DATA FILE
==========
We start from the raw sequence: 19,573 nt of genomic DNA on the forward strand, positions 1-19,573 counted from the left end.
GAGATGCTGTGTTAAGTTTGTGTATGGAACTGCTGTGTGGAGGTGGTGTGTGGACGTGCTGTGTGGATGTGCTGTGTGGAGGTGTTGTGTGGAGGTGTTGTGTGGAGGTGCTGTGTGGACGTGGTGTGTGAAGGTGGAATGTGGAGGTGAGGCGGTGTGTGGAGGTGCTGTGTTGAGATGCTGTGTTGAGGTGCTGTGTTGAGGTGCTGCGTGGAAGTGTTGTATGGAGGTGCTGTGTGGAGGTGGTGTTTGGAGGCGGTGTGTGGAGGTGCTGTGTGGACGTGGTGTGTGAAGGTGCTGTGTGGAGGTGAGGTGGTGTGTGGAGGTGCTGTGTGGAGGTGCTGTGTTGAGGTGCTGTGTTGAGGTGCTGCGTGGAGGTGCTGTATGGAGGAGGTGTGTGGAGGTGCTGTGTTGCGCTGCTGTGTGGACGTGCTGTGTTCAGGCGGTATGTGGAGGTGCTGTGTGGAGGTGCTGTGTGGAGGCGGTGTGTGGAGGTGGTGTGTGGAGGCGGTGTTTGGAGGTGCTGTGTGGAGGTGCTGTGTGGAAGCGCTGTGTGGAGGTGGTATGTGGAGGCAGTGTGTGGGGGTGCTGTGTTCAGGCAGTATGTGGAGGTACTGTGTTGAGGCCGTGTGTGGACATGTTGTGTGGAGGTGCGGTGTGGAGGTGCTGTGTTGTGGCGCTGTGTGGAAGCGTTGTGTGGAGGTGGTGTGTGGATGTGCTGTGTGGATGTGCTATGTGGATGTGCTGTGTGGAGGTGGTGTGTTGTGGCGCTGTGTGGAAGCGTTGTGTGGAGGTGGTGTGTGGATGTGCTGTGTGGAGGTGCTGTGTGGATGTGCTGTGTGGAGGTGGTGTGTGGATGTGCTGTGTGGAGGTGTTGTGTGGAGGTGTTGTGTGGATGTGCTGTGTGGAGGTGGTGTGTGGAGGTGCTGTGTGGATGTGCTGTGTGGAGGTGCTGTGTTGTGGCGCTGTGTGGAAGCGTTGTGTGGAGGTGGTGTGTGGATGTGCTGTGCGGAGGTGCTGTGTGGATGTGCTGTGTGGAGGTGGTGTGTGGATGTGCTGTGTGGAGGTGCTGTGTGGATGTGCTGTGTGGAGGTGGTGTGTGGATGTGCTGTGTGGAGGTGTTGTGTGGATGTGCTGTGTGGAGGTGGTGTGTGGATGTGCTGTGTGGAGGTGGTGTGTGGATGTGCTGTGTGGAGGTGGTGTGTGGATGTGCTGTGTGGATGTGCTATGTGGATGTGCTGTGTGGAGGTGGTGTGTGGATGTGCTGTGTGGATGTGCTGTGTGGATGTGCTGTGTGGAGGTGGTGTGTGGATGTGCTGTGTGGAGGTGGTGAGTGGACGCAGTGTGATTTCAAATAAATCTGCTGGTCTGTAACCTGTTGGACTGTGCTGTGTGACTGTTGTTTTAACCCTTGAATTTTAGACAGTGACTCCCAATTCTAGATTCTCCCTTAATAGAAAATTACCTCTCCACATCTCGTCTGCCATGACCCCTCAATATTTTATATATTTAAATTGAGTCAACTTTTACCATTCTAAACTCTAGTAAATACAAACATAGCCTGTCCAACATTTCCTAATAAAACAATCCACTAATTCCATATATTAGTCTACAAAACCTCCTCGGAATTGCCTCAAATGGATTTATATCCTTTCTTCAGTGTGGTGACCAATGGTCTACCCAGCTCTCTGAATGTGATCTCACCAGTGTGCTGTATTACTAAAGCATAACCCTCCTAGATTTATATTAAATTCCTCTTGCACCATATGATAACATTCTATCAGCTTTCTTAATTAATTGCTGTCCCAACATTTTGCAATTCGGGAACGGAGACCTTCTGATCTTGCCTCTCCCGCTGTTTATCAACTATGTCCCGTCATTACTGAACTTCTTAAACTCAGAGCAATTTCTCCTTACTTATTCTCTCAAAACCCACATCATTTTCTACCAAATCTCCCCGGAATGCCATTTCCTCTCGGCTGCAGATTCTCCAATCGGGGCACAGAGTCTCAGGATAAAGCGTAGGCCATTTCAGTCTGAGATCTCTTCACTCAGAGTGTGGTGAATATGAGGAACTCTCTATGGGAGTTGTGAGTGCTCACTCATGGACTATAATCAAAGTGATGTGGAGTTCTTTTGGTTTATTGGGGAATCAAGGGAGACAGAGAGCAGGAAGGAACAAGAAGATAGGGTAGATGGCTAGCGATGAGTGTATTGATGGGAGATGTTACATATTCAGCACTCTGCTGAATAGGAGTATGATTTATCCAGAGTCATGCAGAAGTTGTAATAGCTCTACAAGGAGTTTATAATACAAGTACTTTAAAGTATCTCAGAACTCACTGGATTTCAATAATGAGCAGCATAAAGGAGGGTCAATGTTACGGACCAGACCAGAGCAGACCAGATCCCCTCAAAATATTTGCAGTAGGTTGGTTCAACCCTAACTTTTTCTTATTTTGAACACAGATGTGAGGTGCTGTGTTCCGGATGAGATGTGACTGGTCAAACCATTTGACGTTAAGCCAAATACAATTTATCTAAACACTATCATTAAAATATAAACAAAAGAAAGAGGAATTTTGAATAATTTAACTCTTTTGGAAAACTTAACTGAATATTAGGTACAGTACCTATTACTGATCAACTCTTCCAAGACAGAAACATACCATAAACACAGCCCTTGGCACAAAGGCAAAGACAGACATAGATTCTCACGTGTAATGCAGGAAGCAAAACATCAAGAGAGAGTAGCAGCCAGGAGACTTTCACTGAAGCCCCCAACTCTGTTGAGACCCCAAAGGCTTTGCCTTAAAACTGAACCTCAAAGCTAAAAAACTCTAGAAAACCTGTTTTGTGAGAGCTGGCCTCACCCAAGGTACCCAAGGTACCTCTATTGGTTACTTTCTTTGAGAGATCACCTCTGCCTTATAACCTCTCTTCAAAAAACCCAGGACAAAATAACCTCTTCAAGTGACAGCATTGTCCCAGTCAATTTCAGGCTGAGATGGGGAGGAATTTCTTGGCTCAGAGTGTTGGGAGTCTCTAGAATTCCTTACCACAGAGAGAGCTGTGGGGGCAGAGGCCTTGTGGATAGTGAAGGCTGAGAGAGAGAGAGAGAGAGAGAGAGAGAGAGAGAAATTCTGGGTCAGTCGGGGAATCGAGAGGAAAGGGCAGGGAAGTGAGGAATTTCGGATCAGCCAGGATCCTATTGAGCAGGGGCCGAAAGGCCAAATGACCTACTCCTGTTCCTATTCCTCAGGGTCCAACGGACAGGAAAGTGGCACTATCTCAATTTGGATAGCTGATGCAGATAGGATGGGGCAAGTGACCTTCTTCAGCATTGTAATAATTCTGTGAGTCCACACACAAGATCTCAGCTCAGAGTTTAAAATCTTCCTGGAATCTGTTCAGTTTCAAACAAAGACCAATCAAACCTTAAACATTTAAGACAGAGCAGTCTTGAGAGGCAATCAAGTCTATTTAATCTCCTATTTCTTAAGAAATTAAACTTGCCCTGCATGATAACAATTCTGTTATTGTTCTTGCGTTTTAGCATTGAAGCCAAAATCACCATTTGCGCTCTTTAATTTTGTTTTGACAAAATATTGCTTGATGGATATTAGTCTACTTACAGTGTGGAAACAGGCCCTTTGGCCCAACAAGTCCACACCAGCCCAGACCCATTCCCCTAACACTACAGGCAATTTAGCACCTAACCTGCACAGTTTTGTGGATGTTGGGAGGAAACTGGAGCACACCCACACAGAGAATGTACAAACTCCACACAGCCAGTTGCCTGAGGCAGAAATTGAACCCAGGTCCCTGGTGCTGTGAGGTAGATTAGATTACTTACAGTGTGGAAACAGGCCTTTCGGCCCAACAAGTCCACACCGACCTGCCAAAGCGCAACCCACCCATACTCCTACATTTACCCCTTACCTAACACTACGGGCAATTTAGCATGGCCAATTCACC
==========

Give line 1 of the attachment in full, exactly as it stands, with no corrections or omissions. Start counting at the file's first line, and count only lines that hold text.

We start from the raw sequence: 19,573 nt of genomic DNA on the forward strand, positions 1-19,573 counted from the left end.